Harris accuses GOP of ‘weaponizing’ 2020 Census

Harris accuses GOP of ‘weaponizing’ 2020 Census
© Greg Nash

Sen. Kamala HarrisKamala HarrisObama looks to give new momentum to McAuliffe Kamala Harris engages with heckler during New York speech Biden's safe-space CNN town hall attracts small audience, as poll numbers plummet MORE (D-Calif.) accused Republicans of “weaponizing” the 2020 census by including a question about U.S. citizenship, saying the Trump administration is “violating the idea that everyone counts.”

“The census is supposed to get a full and accurate count of the U.S. population,” Harris tweeted on Friday night. “By weaponizing the census, this Administration is violating the idea that everyone counts.”

The senator was responding to a new study in the San Francisco Chronicle which found that her state of California is vulnerable to miss as many 1.6 million people during the next census questionnaire.

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The report from the nonprofit Public Policy Institute of California found that many immigrant communities worry about their privacy on the census' new online system, which would create “major concerns about the accuracy of the 2020 Census.”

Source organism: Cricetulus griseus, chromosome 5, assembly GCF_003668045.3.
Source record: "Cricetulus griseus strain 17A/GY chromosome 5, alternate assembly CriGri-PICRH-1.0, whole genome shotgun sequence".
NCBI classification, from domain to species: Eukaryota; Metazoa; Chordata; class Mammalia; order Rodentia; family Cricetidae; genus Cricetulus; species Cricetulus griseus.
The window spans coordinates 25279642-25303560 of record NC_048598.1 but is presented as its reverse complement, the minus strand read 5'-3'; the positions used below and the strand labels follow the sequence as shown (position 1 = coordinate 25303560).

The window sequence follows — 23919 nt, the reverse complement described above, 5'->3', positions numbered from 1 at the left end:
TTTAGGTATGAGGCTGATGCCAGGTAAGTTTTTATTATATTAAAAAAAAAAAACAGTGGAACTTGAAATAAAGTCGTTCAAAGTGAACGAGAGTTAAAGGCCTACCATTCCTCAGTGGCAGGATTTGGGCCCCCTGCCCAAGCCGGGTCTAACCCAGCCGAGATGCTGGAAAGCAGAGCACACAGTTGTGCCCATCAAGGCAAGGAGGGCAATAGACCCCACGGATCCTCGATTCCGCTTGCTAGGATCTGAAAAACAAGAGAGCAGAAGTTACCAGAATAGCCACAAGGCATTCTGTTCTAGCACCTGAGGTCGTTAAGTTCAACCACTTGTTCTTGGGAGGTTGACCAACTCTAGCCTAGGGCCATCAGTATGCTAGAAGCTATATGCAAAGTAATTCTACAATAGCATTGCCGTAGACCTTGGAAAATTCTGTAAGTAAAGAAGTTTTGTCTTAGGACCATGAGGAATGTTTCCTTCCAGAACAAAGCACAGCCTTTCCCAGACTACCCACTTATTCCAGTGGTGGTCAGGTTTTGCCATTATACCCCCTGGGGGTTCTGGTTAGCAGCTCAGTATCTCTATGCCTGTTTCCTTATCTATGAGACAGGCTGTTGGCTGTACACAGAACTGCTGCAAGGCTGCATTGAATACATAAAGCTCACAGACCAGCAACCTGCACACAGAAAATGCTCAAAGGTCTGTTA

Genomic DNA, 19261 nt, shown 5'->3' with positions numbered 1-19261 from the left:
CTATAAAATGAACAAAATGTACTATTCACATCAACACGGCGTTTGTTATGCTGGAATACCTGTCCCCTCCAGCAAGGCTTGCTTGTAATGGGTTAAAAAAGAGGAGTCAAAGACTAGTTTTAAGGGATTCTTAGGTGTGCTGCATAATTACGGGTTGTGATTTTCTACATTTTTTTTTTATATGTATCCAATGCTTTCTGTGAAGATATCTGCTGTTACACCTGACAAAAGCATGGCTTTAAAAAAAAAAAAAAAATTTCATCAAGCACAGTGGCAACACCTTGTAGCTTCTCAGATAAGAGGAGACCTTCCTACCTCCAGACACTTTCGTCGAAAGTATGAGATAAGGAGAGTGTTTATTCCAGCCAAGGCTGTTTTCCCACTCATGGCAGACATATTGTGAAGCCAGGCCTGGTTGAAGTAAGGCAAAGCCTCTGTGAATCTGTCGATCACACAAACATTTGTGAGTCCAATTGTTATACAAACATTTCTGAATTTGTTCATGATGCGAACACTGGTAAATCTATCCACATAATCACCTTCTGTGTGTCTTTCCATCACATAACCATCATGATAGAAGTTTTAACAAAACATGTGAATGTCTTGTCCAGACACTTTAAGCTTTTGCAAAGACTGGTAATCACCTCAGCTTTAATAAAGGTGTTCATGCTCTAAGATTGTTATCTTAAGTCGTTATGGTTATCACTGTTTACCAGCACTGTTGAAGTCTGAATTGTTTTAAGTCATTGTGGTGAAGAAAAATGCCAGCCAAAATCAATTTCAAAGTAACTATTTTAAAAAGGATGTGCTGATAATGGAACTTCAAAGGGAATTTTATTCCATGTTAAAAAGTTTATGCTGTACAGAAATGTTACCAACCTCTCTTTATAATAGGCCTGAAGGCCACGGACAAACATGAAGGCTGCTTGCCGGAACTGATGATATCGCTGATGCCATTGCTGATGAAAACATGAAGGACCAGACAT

With 75 percent of Californians belonging to population groups that are normally undercounted in the census — children, young men, Latinos, African-Americans and renters — California risks losing a House seat if the population data is inaccurate.

Many immigrants are also concerned about President TrumpDonald TrumpYoungkin ad features mother who pushed to have 'Beloved' banned from son's curriculum White House rejects latest Trump claim of executive privilege Democrats say GOP lawmakers implicated in Jan. 6 should be expelled MORE’s decision to add a question to the U.S. citizenship test for the first time since 1950, the study states. 

The Commerce and Justice departments, meanwhile, have maintained that the question is needed to help enforce the Voting Rights Act.

California was one of several states to take legal action against the Trump administration and Commerce Secretary Wilbur RossWilbur Louis RossBannon's subpoena snub sets up big decision for Biden DOJ House panel, Commerce Department reach agreement on census documents China sanctions Wilbur Ross, others after US warns of doing business in Hong Kong MORE over the addition of the citizenship question.

It filed a lawsuit earlier this year and a federal judge ruled against the administration's attempts to block the case in August, allowing it to move forward.